Because this cultivation takes both time and patience, we rarely get to see this played out in obvious ways. But sometimes we do. My son likes to tease his two younger sisters. Often this teasing is quite harmless, but sometimes it goes too far. After one such incident, I had to deal with my son and his lack of kindness toward his sisters. Trying to be a good parent, I talked with him about the importance of being kind. After presenting my airtight argument on the Christian virtue of charity, I looked into my son’s eyes and recognized that — although he had heard every word — he wasn’t buying it. I sat there for a moment reviewing my closing remarks in my mind, looking for a misplaced modifier or something else that could have weakened the logic of my case. And then, in a rare moment of inspiration, I looked at him and said, “Son, you’re being an Edmund.”

Almost immediately, his shoulders slouched, and he let out a long breath. He had recognized the name of the youngest Pevensie boy from The Lion, the Witch, and the Wardrobe. My son didn’t like being told that he was acting like the pesky and traitorous Edmund. He would have preferred to be compared to older brother Peter. Sir Peter, the wolf slayer. High King Peter, the Magnificent.

The reference to Edmund hit my son in a very deep place in his heart, which only stories can reach. The foundation for that moment — and many others that are still to come — was laid over countless hours and countless pages, a foundation that is still being laid today.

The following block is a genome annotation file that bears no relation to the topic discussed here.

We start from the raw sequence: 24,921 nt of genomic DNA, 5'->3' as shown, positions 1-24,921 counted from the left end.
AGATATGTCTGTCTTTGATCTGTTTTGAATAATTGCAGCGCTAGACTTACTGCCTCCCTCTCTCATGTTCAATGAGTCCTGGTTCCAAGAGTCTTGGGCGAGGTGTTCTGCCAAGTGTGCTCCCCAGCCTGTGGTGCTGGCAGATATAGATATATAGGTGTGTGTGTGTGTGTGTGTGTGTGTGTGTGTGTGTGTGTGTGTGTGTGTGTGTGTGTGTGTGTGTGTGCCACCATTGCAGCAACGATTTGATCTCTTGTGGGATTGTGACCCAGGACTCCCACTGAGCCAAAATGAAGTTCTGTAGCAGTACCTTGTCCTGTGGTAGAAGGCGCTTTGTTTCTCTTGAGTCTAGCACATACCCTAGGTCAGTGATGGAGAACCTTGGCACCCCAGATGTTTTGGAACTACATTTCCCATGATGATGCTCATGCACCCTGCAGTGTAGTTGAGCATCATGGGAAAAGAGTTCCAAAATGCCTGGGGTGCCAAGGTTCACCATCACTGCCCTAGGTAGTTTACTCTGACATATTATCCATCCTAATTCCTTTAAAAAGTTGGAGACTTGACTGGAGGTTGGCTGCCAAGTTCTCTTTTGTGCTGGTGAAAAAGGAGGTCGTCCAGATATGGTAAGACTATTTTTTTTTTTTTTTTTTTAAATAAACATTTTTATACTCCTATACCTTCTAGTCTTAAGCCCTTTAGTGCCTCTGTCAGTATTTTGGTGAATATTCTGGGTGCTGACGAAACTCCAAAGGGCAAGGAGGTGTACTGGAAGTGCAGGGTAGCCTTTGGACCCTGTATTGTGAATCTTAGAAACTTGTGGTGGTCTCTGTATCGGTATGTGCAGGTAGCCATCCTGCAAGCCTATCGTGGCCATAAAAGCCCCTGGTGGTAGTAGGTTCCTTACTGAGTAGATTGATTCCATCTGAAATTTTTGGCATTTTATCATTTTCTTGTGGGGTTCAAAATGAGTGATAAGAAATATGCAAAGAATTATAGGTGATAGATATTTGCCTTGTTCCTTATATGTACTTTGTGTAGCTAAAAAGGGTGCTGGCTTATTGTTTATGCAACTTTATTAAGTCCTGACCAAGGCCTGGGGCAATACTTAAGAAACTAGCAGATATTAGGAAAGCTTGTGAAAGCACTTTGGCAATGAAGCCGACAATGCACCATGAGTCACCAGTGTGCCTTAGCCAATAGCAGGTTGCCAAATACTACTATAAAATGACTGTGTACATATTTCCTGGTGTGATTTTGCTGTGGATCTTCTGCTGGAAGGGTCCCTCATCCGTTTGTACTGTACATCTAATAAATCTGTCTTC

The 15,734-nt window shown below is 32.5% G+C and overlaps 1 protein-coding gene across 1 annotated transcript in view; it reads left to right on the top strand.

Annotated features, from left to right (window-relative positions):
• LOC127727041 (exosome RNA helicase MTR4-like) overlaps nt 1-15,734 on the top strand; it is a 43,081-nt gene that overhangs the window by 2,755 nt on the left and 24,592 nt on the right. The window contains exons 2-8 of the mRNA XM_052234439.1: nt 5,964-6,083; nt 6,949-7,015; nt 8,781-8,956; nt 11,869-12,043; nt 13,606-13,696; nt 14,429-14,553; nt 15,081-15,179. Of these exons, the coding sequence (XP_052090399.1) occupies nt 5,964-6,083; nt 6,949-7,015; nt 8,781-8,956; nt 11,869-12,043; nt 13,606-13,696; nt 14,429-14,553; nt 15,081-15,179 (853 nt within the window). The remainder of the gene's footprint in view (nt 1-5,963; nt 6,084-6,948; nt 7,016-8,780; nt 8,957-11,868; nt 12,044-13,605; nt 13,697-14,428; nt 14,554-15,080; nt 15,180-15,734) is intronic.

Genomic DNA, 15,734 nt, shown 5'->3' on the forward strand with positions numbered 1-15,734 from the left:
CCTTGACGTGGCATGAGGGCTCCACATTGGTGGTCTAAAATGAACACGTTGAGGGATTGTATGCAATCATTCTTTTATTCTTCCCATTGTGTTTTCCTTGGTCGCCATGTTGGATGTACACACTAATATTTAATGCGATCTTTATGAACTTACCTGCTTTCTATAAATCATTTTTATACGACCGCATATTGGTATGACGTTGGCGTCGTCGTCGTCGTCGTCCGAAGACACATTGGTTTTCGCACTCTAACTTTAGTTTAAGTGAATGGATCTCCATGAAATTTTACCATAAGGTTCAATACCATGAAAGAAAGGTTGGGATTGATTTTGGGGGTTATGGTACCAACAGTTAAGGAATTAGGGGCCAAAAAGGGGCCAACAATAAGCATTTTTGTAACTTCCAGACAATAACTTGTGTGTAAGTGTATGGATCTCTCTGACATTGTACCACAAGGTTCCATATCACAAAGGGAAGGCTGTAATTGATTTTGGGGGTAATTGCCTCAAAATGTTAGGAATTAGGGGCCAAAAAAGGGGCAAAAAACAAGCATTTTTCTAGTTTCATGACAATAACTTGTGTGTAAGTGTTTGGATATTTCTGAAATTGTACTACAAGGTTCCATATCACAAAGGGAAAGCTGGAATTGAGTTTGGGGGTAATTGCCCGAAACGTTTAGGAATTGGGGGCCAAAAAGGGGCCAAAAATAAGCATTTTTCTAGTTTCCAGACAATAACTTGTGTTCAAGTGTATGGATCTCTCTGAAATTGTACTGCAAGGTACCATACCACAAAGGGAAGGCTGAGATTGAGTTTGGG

If you have a well-developed moral imagination, then most likely you had parents, grandparents, aunts, uncles, neighbors, and teachers who filled your early life with images and experiences that established the right kinds of patterns in your life. These images turned into habits, and the habits into desires, and these desires now dictate the way that you perceive the world around you.

One day, many of you will become parents. Do not forget to cultivate and guard your children’s moral imagination. Read them great stories of princesses and pirates, of dragons and dwarfs, of monsters and mermaids. Give them the experiences they need to navigate the moral pitfalls of their lives. Or as Lewis says, “Since it is so likely that they will meet cruel enemies, let them at least have heard of brave knights and heroic courage.”

— Daniel B. Coupland is an associate professor of education at Hillsdale College.